Comparative habitat use and foraging behaviour of harbour seals and grey seals in Western Norway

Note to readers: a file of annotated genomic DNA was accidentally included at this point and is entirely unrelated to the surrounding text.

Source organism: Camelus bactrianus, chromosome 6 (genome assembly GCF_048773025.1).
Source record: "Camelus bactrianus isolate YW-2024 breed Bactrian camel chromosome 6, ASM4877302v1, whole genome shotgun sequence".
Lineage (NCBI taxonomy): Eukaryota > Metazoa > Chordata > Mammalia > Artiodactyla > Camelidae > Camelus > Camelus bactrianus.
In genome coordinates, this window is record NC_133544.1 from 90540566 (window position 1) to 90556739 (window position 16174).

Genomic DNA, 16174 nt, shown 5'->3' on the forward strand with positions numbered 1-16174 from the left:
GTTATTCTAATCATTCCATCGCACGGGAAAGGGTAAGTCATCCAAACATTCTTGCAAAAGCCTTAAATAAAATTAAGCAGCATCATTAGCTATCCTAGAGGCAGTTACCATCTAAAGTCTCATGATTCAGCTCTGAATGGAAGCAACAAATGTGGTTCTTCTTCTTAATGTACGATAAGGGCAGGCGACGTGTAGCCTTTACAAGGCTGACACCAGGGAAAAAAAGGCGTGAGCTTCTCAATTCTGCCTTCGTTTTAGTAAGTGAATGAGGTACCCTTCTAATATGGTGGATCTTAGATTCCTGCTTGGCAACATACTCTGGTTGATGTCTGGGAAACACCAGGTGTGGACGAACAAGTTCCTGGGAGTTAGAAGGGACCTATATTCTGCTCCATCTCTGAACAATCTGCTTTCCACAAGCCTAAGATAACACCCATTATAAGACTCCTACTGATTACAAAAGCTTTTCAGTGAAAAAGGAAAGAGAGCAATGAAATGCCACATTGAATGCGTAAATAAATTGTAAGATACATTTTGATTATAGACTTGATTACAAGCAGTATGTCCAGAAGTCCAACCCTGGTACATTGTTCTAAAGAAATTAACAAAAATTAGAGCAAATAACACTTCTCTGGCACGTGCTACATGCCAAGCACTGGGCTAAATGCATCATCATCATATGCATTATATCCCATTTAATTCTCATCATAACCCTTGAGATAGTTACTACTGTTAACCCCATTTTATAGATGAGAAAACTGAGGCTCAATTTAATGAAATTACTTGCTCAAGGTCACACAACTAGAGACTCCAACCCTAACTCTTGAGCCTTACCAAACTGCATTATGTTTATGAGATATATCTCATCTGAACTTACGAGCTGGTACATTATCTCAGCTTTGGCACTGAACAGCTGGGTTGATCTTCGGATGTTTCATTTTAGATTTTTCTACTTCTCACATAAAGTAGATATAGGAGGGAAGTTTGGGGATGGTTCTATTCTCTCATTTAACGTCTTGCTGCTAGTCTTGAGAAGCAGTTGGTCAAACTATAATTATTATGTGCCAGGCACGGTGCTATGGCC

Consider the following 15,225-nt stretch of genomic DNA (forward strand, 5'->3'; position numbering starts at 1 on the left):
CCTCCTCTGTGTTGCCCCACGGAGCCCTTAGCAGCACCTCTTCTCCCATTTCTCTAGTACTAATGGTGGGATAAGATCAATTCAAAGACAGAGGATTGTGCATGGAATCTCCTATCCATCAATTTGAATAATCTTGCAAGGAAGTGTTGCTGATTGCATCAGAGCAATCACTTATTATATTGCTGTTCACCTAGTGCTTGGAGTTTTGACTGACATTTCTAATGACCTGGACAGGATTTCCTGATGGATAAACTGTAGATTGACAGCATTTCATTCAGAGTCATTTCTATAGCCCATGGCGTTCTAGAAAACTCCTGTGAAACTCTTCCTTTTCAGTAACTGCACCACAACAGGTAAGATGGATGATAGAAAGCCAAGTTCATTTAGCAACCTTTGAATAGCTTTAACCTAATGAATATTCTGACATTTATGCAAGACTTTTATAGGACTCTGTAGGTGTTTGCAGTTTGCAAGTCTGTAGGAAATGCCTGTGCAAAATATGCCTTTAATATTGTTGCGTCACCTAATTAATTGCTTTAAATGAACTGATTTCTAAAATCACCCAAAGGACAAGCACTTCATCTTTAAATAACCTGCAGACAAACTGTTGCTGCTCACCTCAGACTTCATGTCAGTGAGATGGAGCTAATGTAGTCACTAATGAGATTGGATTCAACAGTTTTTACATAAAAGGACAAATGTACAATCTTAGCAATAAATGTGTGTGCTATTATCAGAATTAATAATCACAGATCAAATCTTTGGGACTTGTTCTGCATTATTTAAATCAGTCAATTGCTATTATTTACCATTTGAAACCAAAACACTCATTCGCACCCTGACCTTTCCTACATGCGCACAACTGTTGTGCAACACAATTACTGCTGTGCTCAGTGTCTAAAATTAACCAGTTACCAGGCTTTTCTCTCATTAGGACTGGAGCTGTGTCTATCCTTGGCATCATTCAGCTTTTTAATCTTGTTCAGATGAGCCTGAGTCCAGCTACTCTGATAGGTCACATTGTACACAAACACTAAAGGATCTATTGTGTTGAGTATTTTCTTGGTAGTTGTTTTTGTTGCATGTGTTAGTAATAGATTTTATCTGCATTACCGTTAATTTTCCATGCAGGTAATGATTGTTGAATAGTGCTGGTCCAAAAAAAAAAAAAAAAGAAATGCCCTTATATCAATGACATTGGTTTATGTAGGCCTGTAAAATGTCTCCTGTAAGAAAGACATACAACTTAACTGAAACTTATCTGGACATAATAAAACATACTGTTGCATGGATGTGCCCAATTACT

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Adult harbour seals at Froan nature reserve, Central Norway, were tagged with VHF radio tags and depthvelocity, hart rate and stomach temperature sensors combined with ultrasonic transmitters. An automatic shore based VHF station received and logged information on surfacing intervals, surface times, and haul out periods. VHF signals were used to locate seals, and when seals were located at sea they were tracked at dose proximity by inflatable boats with directional VHF receiver and hydrophones receiving ultrasonic transmitted behavioural and physiological data. A combination of VHF and depth-velocity data was used to describe the activity of seals as transit-, foraging-, and resting behaviour. Swimming speed of about 1.1-1.6 ml sec and dive duration of 3.3 min (s.d. 1.9) were typically recorded for transit and foraging dives. There was no significant difference in dive times of transit dives and foraging dives. However, the dive profiles were dearly different, showing V-shaped transit dives and U-shaped foraging dives. Each seal used one or a few resting sites where seals typically congregated. However, solitary haul outs were also recorded. Tracking free ranging seals at dose proximity, made it possible to identify and describe their resting, foraging and display areas. When foraging, all tagged harbour seals operated solitarily, and they returned repeatedly to the same or approximately the same foraging sites. The radio tagged seals used different types of foraging habitats, ranging from shallow offshore kelp beds to 150-200 deep basins with muddy sea floor located few hundred meters off the respective haul out sites. Harbour seal foraging trips of up to 20 km were recorded. Grey seals congregate at Froan in the breeding season. Towards the end of lactation, adult females were tagged with satellite linked transmitters. Shortly after end of lactation they dispersed and foraged at distances of up to 500 km from their breeding sites. After the first dispersal, grey seals settled (for an unknown period) and made repetitive short range trips at sea. These trips were interpreted as foraging movements. There was considerable overlap in the diet of harbour and grey seals in this area. Both seal species were foraging at or dose to the sea floor. However, herring was the dominant species in the diet of harbour seals, while gadoids were more important in grey seals.